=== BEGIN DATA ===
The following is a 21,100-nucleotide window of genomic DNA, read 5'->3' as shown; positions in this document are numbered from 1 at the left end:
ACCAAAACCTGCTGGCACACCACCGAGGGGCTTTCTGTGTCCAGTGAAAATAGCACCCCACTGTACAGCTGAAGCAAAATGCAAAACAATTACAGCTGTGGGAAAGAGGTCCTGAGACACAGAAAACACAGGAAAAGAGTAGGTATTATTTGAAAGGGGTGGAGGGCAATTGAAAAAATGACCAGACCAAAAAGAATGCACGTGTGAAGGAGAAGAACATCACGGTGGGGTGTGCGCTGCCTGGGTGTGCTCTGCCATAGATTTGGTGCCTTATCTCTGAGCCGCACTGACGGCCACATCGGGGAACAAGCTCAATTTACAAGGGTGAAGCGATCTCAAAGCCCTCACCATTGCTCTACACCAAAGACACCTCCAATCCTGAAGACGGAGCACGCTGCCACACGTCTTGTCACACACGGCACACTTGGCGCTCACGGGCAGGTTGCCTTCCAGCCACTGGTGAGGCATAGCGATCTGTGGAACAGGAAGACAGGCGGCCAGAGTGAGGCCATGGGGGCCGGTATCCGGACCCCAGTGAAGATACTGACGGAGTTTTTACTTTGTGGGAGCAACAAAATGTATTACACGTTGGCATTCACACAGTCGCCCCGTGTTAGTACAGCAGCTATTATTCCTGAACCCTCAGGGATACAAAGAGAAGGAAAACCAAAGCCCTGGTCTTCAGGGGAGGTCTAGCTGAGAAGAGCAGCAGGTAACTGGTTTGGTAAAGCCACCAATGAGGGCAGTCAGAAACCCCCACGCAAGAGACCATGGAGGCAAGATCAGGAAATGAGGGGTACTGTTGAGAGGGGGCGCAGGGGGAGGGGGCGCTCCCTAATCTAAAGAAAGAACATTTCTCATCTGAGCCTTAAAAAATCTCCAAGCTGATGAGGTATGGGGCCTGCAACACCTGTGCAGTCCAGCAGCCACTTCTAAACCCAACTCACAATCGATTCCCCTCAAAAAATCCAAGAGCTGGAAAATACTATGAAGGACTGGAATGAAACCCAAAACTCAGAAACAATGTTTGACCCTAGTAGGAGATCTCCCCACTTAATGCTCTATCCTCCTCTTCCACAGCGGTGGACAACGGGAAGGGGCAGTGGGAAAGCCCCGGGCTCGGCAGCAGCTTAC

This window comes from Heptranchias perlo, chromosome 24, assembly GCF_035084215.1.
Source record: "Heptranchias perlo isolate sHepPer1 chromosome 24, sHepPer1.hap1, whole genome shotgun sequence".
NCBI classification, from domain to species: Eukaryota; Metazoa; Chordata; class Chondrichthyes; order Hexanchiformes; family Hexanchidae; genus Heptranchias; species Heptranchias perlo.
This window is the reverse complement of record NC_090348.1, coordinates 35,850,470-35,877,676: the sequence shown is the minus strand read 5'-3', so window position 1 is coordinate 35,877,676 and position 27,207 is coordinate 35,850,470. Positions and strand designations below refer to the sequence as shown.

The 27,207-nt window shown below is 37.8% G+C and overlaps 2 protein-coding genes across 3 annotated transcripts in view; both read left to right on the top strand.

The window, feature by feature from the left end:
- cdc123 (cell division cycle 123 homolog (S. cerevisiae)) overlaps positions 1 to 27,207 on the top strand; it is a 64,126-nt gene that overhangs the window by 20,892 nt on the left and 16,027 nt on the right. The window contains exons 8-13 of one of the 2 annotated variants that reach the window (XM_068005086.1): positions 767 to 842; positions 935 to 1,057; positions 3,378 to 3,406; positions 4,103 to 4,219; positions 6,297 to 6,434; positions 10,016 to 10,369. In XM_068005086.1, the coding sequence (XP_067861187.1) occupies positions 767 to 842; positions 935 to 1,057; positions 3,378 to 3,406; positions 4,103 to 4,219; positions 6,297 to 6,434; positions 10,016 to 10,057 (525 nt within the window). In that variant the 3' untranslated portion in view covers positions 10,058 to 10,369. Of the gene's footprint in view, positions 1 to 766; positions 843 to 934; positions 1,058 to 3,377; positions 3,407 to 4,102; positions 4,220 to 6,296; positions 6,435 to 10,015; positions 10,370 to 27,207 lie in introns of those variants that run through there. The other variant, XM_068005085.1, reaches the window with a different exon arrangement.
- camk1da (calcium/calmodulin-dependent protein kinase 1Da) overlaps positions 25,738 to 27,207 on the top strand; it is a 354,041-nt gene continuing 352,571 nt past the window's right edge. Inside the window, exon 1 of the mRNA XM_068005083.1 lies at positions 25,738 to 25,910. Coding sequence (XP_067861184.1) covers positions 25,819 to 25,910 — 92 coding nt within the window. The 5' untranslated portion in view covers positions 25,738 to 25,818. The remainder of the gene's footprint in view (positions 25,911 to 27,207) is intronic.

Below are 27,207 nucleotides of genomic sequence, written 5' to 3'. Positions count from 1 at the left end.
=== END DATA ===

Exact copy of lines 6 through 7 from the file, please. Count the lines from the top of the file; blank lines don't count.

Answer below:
This window is the reverse complement of record NC_090348.1, coordinates 35,850,470-35,877,676: the sequence shown is the minus strand read 5'-3', so window position 1 is coordinate 35,877,676 and position 27,207 is coordinate 35,850,470. Positions and strand designations below refer to the sequence as shown.

The 27,207-nt window shown below is 37.8% G+C and overlaps 2 protein-coding genes across 3 annotated transcripts in view; both read left to right on the top strand.